Whether you search for indoor décor ideas with plants or beautiful houseplants, rubber trees are always on the top of the list. And why not? A tall rubber plant having large waxy leaves can change the look of your house in a jiffy.
However, many people hesitate to bring one home thinking it’s hard to maintain. But let us tell you, nourishing a rubber tree isn’t that complicated if you take care of one of the most important needs – sufficient light.
Now, to know how much light a rubber tree needs or how to know if it’s lacking light you’ve to read further.
How much light does a rubber tree need?
Similar to any other tree, a rubber tree needs 6 to 8 hours of bright light a day. Rubber trees can easily survive in low light. They don’t prefer direct sunlight that’s warmer than 85 degrees. But since bright light makes them grow healthy, they can be kept around filtered sunlight.
Rubber trees are always in demand as attractive trees to have in the backyard. But these days they are more popular as indoor plants since when planted in a pot they don’t grow much taller yet give an elegant vibe with their appearance.
Moreover, it can be easily kept in the house and maintained.
The rubber tree is a tropical plant. They thrive in hot weather, sunlight, and a sunny environment. But an unusual fact about this tropical tree is it can’t tolerate direct sunlight. It might seem strange, but unfiltered and direct light can harm this tree in many ways.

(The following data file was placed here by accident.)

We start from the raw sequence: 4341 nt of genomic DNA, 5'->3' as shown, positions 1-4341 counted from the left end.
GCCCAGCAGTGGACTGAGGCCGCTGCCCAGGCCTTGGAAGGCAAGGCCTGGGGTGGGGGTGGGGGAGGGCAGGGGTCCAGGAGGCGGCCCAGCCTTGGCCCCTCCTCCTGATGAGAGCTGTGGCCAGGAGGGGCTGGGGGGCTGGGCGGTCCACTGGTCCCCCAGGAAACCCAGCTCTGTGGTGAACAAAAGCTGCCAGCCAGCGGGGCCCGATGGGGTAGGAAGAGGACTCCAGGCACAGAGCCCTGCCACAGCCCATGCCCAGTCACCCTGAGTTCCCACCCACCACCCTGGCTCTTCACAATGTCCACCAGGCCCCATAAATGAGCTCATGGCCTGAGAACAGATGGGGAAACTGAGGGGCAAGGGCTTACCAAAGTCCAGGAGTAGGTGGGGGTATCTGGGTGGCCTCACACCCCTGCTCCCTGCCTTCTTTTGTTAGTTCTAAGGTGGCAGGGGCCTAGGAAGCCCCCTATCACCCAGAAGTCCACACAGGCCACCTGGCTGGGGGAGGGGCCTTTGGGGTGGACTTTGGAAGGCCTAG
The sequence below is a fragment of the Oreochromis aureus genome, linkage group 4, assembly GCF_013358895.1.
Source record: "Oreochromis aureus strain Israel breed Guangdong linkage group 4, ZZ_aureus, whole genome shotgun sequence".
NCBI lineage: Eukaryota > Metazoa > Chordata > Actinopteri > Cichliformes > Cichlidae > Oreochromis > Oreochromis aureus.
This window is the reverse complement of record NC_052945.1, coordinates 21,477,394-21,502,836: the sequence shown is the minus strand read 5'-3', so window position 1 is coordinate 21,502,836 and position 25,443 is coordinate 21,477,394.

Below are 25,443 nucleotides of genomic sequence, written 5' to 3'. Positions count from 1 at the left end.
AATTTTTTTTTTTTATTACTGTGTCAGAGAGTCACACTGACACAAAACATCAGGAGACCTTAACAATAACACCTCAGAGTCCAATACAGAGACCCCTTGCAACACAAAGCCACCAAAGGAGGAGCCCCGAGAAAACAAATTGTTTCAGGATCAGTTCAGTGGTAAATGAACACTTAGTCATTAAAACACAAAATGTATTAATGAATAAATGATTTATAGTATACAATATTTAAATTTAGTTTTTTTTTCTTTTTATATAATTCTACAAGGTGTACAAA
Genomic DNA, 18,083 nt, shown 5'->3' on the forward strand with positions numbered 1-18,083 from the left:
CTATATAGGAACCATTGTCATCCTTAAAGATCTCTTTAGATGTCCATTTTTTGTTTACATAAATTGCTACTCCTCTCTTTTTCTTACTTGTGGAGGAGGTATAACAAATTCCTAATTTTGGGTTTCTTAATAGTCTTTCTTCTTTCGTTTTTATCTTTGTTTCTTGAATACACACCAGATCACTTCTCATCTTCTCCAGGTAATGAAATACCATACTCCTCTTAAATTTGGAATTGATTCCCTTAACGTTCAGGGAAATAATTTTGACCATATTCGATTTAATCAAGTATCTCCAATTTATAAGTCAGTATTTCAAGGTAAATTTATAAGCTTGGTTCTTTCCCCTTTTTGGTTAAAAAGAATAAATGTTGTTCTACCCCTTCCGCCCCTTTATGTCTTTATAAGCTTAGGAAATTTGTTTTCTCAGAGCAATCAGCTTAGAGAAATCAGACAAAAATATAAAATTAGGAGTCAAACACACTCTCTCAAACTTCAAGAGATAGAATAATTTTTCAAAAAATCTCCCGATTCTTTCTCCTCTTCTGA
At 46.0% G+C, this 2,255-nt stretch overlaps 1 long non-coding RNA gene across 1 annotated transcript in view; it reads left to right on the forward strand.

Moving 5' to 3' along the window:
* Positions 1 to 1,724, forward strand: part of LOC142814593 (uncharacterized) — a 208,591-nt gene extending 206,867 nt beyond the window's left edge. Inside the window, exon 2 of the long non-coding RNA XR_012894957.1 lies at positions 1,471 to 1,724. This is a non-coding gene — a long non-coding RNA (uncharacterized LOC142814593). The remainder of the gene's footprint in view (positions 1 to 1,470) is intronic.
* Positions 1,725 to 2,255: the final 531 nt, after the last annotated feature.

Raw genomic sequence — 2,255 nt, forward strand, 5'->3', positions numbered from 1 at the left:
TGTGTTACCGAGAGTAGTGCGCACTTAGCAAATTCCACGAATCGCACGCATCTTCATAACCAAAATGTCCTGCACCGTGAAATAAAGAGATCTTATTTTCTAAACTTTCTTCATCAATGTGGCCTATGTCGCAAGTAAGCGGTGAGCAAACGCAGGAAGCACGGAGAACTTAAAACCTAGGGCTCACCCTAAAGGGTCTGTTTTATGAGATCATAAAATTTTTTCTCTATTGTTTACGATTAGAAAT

The ideal temperature for a rubber tree to grow healthy is lower than 85 degrees. They can even survive in low light too. But if they get light that’s warmer than their preferable temperature, the tree might not survive.
A rubber tree in general needs 5 to 8 hours of sunlight a day. That means it needs a good amount of light to thrive.
But that light has to be filtered through window glass or a sheer fabric curtain. So it matches the ideal temperature range of rubber trees, that’s lower than 85 degrees.
The best way to maintain a rubber trees’ need for light is to keep it beside the window or a curtain for a maximum of 8 hours, preferably in the early hours of the day, and then move it to a shady place when the light is not coming filtered.
Do rubber tree plants need a lot of light? Can rubber plants tolerate low light?
Rubber trees need bright and soft light but not too much of it. They can thrive in low light as well.
Rubber trees need bright and warm weather. However, they don’t prefer direct light. Staying under direct sunlight can make their survival tough.
The ideal light for rubber tree plants is bright but indirect and soft light. If kept in such light for 6 to 8 hours per day, rubber trees are fine enough. They don’t need a lot of un-filtered light like other tropical plants.